Bill would expand ‘stand your ground’


A bill that would expand "stand your ground"-like provisions in Ohio law is currently in
committee in the Ohio Senate.
House Bill 203 passed the Ohio House last year by a vote of 62-27, and is currently under consideration
in the Civil Justice Committee of the Senate.
The bill may be on its way out of committee in the coming weeks.
As passed by the House, the bill states "a person has no duty to retreat before using force in
self-defense, defense of another, or defense of that person’s residence, if that person is in a place
that the person lawfully has a right to be."
That change would remove language that specifically lists a person’s residence and a vehicle they own or
which is owned by an immediate family member as places from which they have no duty to retreat.
The bill garnered attention when it was in the House last year, in the wake of the murder trial of George
Zimmerman, who shot and killed teenager Trayvon Martin in Florida. Florida’s "stand your
ground" legislation was central to public debate on that case.
Zimmerman was ultimately acquitted in the shooting after that highly-publicized trial last summer.
State Sen. Randy Gardner, R-Bowling Green, who does not sit on the Civil Justice Committee, noted Monday
that both HB 203 and another bill, Senate Bill 338, are currently among the Second Amendment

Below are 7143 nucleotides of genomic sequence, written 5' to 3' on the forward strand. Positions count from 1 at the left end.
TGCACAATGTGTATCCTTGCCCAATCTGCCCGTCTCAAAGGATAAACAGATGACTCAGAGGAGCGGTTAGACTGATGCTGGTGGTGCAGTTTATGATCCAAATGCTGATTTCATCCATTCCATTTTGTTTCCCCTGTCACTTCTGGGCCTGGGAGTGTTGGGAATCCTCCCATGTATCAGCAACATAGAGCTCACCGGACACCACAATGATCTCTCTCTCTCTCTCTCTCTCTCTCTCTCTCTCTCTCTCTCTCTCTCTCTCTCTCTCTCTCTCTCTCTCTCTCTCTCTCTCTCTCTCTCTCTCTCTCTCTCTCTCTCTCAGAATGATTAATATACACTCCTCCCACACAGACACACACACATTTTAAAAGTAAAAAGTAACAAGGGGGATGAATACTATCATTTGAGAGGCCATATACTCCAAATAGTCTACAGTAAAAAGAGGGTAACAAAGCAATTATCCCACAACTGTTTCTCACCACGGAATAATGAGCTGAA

rights-related bills being considered by the senate.
"While I expect one or two of these bills to pass, they are still in the committee process, and will
be for another week or two," said Gardner in a statement provided by his office. "I anticipate
a number of amendments that will change some of the bills, but it is not known what the committee will
Gardner said he could not comment on what the amendments might contain, but he did note that one issue
not included in HB 203 – that of allowing active-duty military to have the right to carry a concealed
firearm when they are on leave in Ohio – may be added by the Senate.
"Some active-duty military members are not permitted to have this option," said Gardner’s
statement. "The issue is they are allowed to carry a firearm defending America overseas, but some
of them are not permitted to defend themselves and their families when they are at home here in Ohio.
This is one issue being worked on that was not included in House Bill 203 and may be included by the
The "stand your ground"-like provisions in HB 203 make up only a small portion of the overall
bill which, as passed by the Ohio House, is 58 pages long. The balance of the bill is largely concerned
with specifics of concealed-carry laws in the state, including:
• Requiring Ohio to recognize concealed handgun licenses from states with which Ohio doesn’t have a
written reciprocity agreement if that state recognizes Ohio concealed-carry licenses.
• Reducing the minimum hours required for a firearms competency certification course from 12 hours to
four, and requiring the course to include training on where concealed handguns cannot be carried.
• More tightly defining what crimes and circumstances make an individual ineligible for a concealed-carry
• Allowing Attorney General’s investigators to be armed similarly to sheriff’s deputies and police when
they investigate cases related to the Medicaid program, nursing homes, residential care facilities and
instances of abuse or neglect in such facilities.

No posts to display